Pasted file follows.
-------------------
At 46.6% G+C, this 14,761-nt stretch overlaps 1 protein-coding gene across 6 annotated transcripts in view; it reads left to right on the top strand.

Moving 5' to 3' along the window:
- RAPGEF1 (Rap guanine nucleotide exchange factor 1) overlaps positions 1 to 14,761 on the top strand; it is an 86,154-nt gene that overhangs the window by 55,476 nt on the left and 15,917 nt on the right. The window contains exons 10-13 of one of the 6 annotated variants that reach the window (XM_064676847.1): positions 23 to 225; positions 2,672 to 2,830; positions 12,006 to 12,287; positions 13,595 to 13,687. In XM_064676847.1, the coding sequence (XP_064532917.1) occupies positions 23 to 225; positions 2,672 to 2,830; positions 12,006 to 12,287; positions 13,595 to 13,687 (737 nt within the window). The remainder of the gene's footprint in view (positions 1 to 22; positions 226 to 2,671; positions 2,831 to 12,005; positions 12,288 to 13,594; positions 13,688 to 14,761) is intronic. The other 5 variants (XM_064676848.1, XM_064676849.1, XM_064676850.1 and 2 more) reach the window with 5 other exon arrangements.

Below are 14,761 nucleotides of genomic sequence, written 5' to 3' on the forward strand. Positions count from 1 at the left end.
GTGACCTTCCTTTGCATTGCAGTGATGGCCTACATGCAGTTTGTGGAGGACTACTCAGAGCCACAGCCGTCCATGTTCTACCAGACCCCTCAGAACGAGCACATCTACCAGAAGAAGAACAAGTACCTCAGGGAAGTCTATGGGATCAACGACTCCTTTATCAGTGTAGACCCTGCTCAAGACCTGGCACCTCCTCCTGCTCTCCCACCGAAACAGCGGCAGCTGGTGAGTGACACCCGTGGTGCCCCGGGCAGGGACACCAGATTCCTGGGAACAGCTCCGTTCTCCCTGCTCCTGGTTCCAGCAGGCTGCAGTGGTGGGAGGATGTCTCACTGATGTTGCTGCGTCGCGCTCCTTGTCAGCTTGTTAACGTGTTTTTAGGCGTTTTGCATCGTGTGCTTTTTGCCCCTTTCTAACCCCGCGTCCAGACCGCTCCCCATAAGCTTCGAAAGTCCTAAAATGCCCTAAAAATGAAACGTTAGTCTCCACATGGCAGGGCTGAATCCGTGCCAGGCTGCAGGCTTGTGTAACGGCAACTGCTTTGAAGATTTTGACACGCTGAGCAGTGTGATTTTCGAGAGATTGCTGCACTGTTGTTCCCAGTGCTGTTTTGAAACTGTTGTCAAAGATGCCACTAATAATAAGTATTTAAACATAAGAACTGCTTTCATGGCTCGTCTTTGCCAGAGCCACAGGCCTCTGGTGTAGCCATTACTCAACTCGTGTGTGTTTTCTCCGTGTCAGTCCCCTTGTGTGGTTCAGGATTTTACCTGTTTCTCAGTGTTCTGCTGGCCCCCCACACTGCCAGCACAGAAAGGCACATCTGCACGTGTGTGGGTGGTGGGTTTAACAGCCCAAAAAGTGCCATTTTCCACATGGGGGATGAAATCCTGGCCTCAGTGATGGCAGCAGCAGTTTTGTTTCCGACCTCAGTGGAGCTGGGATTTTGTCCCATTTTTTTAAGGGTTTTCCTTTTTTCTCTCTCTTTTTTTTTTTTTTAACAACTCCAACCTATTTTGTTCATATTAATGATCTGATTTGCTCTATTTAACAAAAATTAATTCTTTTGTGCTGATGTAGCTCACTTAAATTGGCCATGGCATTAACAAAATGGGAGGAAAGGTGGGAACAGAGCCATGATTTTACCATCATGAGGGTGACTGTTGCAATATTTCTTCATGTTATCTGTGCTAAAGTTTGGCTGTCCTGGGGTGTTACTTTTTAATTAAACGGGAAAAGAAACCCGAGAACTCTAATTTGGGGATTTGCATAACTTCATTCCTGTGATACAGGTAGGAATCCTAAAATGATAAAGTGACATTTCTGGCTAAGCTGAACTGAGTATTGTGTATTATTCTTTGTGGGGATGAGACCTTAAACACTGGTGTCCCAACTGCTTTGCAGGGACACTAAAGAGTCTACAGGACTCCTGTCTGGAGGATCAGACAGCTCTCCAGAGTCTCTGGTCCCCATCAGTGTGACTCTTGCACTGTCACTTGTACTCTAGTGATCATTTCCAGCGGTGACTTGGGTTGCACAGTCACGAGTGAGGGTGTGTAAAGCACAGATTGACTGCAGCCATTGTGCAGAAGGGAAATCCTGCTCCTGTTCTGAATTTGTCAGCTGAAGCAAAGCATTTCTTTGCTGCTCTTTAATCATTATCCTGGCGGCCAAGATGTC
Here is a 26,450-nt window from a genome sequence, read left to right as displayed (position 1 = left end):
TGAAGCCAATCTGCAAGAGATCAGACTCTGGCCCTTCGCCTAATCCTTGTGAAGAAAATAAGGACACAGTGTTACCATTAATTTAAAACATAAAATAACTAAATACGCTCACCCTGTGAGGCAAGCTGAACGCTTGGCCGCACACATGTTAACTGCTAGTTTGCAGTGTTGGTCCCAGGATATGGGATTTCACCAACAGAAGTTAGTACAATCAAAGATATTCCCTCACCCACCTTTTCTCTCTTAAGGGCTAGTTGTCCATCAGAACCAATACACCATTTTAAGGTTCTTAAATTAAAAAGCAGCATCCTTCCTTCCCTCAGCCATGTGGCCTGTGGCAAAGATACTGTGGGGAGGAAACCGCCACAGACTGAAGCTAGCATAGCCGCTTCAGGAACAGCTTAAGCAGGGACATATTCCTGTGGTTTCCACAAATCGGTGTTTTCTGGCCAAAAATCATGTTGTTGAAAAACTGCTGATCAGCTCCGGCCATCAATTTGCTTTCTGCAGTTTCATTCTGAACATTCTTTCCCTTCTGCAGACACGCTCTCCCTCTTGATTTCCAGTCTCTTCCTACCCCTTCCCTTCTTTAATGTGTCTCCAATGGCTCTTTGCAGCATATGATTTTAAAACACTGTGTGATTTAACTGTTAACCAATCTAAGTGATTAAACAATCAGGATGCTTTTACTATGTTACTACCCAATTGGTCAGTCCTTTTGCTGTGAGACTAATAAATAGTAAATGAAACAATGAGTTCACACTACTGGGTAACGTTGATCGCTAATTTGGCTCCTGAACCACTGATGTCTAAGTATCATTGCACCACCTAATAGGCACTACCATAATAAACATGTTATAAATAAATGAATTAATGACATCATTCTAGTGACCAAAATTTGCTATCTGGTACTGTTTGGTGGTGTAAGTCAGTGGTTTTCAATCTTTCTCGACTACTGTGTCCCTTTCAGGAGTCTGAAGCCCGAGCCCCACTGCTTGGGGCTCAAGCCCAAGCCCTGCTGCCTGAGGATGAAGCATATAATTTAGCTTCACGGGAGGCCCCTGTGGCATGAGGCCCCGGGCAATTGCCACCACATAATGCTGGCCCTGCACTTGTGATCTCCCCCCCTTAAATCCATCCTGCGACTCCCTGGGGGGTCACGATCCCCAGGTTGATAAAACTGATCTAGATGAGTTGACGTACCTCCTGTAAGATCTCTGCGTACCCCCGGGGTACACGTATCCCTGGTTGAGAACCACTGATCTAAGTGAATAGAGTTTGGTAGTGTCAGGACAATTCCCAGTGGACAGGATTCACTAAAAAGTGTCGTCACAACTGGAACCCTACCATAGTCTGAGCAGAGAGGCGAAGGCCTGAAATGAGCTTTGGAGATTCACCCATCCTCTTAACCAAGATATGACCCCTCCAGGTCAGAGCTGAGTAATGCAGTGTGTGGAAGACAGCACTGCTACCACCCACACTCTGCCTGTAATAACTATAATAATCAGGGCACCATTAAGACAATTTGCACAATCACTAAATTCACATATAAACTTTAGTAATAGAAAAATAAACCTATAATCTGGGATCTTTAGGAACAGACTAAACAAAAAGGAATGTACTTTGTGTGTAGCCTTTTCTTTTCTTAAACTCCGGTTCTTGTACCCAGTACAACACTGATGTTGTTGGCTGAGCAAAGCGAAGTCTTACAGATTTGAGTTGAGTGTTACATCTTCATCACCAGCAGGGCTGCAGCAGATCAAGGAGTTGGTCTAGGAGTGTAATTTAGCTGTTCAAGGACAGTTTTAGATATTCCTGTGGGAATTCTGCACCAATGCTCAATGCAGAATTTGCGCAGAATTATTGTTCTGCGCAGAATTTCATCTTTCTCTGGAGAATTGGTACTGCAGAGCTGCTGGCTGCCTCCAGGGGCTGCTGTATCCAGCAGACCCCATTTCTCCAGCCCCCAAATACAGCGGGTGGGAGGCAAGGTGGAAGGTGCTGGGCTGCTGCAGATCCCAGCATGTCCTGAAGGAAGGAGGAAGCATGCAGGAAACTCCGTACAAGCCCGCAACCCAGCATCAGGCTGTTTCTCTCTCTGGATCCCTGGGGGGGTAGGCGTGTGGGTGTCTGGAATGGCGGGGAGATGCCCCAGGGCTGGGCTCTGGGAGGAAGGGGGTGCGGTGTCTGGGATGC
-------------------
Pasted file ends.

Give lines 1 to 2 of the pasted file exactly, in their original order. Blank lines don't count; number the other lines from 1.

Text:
At 46.6% G+C, this 14,761-nt stretch overlaps 1 protein-coding gene across 6 annotated transcripts in view; it reads left to right on the top strand.

Moving 5' to 3' along the window: